Special Operations Command Africa forces concluded a Civil Affairs Joint Combined Exchange Training alongside the Tanzania Marine Special Forces in Dar es Salaam, Tanzania, on Nov. 15, 2022.
The month-long training gave both the U.S. and Tanzania servicemembers the opportunity to develop and maintain critical military-to-military connections and improve joint and allied readiness and interoperability.
“This course is very crucial for our special forces because it enables us to be better prepared for various scenarios and upcoming duties,” said Tanzania Peoples Defence Forces Marine Special Forces Commander Lt. Col. Athumani Ghamunga. “It is also the opportunity to share experience and knowledge between our special forces.”
While joint exchanges between the two nations aren’t new, this exercise helped develop different capabilities and incorporate elements from the civil affairs unit.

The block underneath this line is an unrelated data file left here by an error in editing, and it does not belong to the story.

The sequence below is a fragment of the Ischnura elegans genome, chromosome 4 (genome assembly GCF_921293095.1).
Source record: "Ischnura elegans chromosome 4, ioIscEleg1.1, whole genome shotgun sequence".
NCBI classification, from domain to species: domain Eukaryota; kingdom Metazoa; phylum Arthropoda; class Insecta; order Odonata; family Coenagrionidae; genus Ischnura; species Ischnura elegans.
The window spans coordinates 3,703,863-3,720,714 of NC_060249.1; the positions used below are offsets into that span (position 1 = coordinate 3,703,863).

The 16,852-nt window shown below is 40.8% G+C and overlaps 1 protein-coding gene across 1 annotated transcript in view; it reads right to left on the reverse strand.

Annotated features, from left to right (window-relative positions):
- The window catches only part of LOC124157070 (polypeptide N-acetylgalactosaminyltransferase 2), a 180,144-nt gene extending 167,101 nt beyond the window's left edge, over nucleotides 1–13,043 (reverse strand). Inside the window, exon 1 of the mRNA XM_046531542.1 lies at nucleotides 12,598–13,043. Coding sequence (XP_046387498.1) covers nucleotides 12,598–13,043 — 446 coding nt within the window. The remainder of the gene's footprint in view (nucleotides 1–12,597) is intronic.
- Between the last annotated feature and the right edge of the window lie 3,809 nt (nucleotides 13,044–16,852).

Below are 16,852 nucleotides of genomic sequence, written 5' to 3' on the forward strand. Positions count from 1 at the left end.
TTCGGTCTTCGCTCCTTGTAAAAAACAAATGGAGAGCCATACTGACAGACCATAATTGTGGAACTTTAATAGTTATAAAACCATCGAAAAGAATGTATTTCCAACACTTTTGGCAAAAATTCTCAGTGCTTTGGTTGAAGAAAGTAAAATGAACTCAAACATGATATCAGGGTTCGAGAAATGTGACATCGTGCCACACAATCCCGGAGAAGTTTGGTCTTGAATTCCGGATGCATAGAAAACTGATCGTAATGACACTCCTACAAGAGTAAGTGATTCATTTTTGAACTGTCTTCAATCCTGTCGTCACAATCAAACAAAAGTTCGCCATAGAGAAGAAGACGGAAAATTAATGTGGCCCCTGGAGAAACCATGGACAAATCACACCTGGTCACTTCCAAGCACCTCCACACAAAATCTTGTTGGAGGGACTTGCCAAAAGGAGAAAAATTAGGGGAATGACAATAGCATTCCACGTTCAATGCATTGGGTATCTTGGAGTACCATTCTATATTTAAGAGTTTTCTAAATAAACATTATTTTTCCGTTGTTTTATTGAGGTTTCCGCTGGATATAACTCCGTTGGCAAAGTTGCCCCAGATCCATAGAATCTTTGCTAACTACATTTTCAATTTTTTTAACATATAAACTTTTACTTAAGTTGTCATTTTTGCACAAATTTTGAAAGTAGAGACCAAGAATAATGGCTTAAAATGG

“This was the first civil affairs focused JCET in Tanzania,” said U.S. Army Capt. Tyler Clarke, a civil affairs team lead. “The training focused on civil affairs and civil military operations to include civil reconnaissance, civil engagements, we discussed negotiations, mediations and tactical combat casualty care.”
The JCET program’s primary purpose is to provide partner-nation special operations units specific training to promote security and stability in Africa.
“Joint combined exchange training is the bridge and glue which binds together the relationship between Tanzania and the U.S.,” said Tanzania Peoples Defence Forces Brig. Gen. Iddi Nkambi.
U.S. Africa Command and special operations forces are committed to mutually beneficial engagements with partners.